From Casetext: Smarter Legal Research

Paige v. Sinclair

Supreme Judicial Court of Massachusetts. Suffolk
Mar 1, 1921
237 Mass. 482 (Mass. 1921)


distinguishing between venue and jurisdiction

Summary of this case from L.C. v. A.W.


January 10, 1921.

March 1, 1921.


Venue. Jurisdiction. Practice, Civil, Answer, Motion to dismiss.

The proper method of raising the question, whether under St. 1904, c. 320 (now G.L.c. 223, § 7), the venue of an action for personal injury or damage caused by negligence is laid in the right county, is by a motion to dismiss the action.

Statement by RUGG, C. J., of the distinction between jurisdiction and venue.

A defendant in an action of tort for personal injuries by appearing generally and answering waives any objection which he might have raised as to whether, under St. 1904, c. 320 (now G.L.c. 223, § 7), the action was laid in the right venue.

TORT for personal injuries. Writ in the Municipal Court of the City of Boston dated November 26, 1919.

The circumstances in which in the Municipal Court the action was dismissed and was reported to the Appellate Division are described in the opinion. The report was dismissed; and the plaintiffs appealed.

R.R. Sullivan, for the plaintiffs.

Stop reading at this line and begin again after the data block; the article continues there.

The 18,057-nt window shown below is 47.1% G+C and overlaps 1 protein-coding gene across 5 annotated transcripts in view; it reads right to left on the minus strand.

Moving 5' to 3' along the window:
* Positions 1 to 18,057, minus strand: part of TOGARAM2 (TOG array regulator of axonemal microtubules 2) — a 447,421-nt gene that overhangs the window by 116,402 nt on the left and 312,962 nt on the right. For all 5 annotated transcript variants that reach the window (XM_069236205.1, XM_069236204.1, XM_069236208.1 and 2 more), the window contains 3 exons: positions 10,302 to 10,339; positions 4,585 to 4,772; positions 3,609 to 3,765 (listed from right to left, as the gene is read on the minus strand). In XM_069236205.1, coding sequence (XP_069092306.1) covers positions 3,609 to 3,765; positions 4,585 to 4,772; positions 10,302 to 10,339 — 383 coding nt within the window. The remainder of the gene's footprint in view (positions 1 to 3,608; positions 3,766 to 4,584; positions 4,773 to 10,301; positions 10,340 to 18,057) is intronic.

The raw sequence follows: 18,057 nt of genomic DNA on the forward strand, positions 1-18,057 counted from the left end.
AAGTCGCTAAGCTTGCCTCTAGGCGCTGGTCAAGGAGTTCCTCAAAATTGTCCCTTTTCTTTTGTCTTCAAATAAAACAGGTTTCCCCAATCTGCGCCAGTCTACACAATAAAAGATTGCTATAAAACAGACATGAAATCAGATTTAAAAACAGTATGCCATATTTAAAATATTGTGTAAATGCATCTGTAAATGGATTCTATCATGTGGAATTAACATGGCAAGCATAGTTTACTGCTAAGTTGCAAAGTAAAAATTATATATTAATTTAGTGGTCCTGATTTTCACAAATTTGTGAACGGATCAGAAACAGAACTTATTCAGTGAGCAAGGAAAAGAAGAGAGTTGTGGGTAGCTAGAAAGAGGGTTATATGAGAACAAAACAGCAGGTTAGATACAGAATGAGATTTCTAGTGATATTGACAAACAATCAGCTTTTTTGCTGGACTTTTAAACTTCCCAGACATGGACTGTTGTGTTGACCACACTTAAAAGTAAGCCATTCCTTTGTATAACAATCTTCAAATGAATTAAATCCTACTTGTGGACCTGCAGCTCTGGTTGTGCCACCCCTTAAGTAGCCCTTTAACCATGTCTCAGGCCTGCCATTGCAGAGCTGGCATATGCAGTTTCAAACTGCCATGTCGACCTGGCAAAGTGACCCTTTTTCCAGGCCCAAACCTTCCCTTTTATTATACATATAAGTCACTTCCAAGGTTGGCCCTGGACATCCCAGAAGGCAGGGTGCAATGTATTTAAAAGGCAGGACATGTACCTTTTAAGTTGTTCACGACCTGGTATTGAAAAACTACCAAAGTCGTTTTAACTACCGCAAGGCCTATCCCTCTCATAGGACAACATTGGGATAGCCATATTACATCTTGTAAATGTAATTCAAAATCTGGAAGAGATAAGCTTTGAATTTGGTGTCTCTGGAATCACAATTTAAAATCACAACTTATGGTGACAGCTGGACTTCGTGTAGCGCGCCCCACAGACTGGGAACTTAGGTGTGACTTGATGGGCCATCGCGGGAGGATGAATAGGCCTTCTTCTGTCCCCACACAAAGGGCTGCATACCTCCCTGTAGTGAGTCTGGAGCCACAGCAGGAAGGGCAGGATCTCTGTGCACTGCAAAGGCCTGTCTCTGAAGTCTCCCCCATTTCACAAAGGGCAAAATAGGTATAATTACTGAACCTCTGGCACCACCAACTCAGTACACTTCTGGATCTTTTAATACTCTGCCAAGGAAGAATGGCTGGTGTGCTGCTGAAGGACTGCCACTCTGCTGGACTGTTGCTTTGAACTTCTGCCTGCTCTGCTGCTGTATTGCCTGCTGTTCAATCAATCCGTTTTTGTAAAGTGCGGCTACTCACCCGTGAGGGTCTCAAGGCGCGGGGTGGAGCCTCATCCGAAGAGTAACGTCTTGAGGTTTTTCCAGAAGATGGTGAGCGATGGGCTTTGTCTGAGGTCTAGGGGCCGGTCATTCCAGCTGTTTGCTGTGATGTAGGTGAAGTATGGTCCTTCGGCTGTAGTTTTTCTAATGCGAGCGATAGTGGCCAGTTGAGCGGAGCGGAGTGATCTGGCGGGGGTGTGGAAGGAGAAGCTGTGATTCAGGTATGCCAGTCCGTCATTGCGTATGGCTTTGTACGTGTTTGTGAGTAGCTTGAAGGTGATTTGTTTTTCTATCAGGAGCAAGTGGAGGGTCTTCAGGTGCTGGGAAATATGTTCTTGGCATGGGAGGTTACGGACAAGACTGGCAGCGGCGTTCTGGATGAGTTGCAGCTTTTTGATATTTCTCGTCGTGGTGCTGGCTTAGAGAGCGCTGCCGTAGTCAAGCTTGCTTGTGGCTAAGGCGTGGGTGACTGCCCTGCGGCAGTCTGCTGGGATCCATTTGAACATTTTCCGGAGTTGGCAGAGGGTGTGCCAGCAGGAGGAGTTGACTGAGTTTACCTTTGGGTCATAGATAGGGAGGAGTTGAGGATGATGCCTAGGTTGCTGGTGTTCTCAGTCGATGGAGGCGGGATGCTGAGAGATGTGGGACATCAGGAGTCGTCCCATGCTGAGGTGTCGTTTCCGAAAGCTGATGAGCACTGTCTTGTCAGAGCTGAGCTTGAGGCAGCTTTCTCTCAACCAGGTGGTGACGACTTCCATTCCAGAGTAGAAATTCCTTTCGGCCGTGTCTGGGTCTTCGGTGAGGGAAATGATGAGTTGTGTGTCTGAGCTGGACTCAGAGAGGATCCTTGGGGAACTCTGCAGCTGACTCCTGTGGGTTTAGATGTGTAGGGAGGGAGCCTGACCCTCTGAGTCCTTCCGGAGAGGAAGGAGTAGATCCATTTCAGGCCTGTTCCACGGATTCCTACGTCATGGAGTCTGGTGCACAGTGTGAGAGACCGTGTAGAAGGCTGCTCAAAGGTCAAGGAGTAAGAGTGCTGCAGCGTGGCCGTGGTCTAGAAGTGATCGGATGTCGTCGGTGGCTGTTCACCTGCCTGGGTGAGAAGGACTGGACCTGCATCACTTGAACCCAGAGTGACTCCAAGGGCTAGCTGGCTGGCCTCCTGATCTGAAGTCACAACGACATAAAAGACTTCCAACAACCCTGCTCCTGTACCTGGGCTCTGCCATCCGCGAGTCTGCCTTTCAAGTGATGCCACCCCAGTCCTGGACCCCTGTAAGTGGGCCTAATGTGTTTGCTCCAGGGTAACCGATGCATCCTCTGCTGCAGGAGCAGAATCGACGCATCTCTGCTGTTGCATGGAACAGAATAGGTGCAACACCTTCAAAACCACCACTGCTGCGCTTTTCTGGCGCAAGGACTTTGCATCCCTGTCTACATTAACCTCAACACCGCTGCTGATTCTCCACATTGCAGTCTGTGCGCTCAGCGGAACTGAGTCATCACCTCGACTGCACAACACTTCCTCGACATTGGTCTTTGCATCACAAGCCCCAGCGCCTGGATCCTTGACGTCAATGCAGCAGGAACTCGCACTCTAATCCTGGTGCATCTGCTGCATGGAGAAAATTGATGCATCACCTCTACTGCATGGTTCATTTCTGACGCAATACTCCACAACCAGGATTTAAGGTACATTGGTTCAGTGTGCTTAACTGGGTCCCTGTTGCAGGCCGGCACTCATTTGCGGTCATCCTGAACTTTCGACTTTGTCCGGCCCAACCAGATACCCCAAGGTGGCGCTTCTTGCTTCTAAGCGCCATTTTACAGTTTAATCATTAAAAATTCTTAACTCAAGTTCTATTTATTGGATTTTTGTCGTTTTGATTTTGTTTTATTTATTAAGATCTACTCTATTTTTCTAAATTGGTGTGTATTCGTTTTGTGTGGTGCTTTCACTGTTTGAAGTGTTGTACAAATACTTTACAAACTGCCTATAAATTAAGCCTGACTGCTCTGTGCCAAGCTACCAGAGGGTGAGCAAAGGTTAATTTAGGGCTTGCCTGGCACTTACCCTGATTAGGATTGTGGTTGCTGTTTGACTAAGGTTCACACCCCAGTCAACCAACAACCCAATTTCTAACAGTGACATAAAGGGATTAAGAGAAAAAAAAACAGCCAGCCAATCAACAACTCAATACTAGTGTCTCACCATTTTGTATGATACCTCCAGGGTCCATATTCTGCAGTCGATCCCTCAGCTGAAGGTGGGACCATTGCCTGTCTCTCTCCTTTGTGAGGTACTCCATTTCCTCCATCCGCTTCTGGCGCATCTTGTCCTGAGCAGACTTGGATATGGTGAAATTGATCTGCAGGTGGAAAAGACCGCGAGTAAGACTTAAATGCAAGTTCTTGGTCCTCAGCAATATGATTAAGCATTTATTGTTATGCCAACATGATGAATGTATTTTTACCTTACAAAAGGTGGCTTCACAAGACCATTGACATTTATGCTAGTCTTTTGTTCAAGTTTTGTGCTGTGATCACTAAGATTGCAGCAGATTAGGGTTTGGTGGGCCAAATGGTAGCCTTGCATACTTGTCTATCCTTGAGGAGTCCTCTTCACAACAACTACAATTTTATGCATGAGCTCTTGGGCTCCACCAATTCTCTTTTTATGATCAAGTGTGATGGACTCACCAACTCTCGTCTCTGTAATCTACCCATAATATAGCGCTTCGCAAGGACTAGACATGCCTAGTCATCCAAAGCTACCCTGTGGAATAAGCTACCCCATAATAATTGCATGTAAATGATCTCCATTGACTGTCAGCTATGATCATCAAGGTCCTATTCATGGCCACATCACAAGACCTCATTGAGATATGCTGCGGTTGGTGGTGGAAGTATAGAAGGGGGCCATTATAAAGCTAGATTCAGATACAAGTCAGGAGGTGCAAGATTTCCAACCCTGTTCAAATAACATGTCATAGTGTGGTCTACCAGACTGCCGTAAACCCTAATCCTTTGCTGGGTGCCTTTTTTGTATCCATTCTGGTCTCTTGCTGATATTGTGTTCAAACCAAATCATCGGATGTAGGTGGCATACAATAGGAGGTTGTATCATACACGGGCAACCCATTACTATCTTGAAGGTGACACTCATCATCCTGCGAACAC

C.L. Allen, G.L. Barnes M.E. Schneider, for the defendant, submitted a brief.

This action was brought in the Municipal Court of the City of Boston. The writ describes the plaintiffs as of Provincetown in the county of Barnstable and the defendant and a trustee as resident in Boston in the county of Suffolk. The cause of action is tort. The declaration alleges damage to the plaintiffs arising from a collision of automobiles, which occurred in Provincetown and was brought about by the negligence of the defendant. The defendant answered and set up a general denial and contributory negligence of the plaintiffs. There was no plea in abatement and no plea was filed to the jurisdiction. There is nothing on the record before us to indicate that the trustee was served with process or answered; it has made no argument before us, and therefore the case is considered without reference to it. The case was assigned for trial and the parties were in court with their witnesses. The trial judge read the writ and pleadings, which consisted of the declaration and answer. No plea to the jurisdiction having been filed, the judge inquired of counsel for the defendant whether any objection to the jurisdiction was raised, receiving an affirmative answer. The judge thereupon made the following ruling: "I rule of my own motion that on the showing of the writ and declaration, this court has no jurisdiction and I order the action dismissed." To this ruling the plaintiffs objected and the case was reported.